Wage debate outlasts vote
Monday, November 13, 2006
Shannon Davis, who owns 11 McDonalds in Southeast Missouri and oversees about 500 workers, said when voters approved a minimum wage increase in Missouri, it will mean only one thing the next time they drive through to get a Big Mac, large fries and a Coke.
It will cost them more.
"A higher minimum wage is not going to be absorbed," said Davis, who owns two of the fast-food restaurants in Cape Girardeau. "This is going to be passed on to the consumer. A lot of businesses will have to do that. Anybody who employs minimum-wage workers has got to pass this on."
Such is the rippling effect of the Nov. 7 election, when Missouri voters overwhelmingly passed Proposition B, which raises the minimum wage in Missouri from $5.15 an hour to $6.50 an hour with increases tied to the Consumer Price Index.
The minimum wage increase was supported by nearly three-quarters of the voters. Five other states also approved minimum wage hikes Tuesday: Ohio, Colorado, Montana, Nevada and Arizona.
Davis and other business owners see it as a big hit to business that could drive up prices and even cause some jobs to be lost.
But not everyone sees it that way.
Give Missourians A Raise, the group that pushed to get the item on the ballot, national not-for-profit group Jobs with Justice and even the Missouri Catholic Conference endorsed the proposal.
In Missouri, the wage debate came up in the U.S. Senate race. Democrat Claire McCaskill, who supported the wage hike, beat out Republican Jim Talent, who took no official position.
Larry Weber, the executive director of the Missouri Catholic Conference, said his group was pleased that Missouri voters saw the need for an increase in wage for those at the bottom of the economic ladder.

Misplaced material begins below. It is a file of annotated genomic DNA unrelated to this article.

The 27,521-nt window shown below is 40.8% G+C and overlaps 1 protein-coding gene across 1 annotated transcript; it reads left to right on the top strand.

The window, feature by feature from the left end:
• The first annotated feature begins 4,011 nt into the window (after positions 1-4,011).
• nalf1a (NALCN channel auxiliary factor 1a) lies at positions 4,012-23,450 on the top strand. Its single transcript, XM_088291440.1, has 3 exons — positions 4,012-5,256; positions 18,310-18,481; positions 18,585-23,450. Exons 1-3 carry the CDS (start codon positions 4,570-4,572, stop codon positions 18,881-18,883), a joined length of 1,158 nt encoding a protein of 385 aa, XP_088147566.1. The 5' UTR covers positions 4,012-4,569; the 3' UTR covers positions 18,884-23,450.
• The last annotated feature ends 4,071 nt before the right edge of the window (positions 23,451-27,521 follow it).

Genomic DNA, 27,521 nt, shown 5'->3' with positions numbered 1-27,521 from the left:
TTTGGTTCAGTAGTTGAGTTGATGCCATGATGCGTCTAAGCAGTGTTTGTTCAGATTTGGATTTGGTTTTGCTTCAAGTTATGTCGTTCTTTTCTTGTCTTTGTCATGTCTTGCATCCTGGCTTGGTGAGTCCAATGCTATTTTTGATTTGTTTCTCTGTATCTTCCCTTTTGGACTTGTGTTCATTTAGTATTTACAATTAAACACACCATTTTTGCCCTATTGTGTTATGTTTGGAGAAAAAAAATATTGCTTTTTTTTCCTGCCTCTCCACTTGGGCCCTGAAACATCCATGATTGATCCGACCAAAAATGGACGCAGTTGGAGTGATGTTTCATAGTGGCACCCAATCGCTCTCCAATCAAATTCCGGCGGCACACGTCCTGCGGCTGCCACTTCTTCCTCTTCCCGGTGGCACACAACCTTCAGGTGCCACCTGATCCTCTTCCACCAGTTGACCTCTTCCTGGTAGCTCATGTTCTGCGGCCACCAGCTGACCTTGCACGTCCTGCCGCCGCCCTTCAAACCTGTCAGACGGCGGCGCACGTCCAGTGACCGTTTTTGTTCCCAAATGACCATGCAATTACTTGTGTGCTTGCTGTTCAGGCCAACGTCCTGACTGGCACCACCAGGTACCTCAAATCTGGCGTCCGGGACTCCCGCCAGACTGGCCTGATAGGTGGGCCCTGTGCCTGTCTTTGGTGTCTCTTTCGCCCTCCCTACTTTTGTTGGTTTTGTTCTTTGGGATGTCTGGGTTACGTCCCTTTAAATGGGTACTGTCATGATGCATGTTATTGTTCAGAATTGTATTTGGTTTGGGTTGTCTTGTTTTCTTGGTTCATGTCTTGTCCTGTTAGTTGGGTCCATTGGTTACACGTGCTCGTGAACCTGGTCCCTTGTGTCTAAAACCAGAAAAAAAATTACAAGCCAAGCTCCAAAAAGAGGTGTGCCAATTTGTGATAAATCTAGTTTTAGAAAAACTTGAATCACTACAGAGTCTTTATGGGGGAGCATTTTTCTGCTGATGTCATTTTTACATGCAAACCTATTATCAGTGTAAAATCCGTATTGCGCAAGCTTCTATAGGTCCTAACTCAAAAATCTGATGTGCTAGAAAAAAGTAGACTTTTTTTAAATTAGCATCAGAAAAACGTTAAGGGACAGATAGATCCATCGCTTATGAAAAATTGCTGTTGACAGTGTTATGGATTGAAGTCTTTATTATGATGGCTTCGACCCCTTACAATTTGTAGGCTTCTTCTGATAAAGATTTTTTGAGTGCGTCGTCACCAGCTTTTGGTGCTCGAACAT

Weber said that studies show 70 percent of workers affected by the minimum wage are predominately adult women and minorities and that 30 percent of minimum wage workers are the sole wage earner in the family.
Proponents say raising the minimum wage will benefit more than a quarter million people in Missouri and pump $21 million into the economy, rejecting opponents claims that raising the minimum wage will result in fewer employment opportunities.
"In the four years after the last federal minimum wage increase, the economy experienced its strongest growth in over three decades," Weber said. "Wages must be adequate for workers to provide for themselves and their families with dignity."
If it was just a one-time minimum wage increase, many opponents wouldn't have minded so much. But John Mehner, president and CEO of the Cape Girardeau Chamber of Commerce, said the automatic increases based on the CPI is a killer.
"The automatic escalator is the real bad part of the proposition," he said.
Mehner pointed out that in the late 1970s under President Jimmy Carter the CPI increased between 8 and 12 percent.
"How'd you like to have a couple of those years?" he said. "That would really push the wage up."
Dr. Bruce Domazlicky, director of Southeast Missouri State University's Center for Economic Research, said the increase is "awfully high" for a single jump.
"Another $1.35 an hour, that will have an impact on businesses," he said. "It's going to drive up their costs, and they probably won't have as many workers in some cases."
Another problem businesses may have is that if the country goes into a recession, prices will go up as demand falls off. Still, with the CPI, wages will go up, he said.
"I understand why it's in there," Domazlicky said of the automatic escalator. "I'm just not particularly sure it's a good thing."
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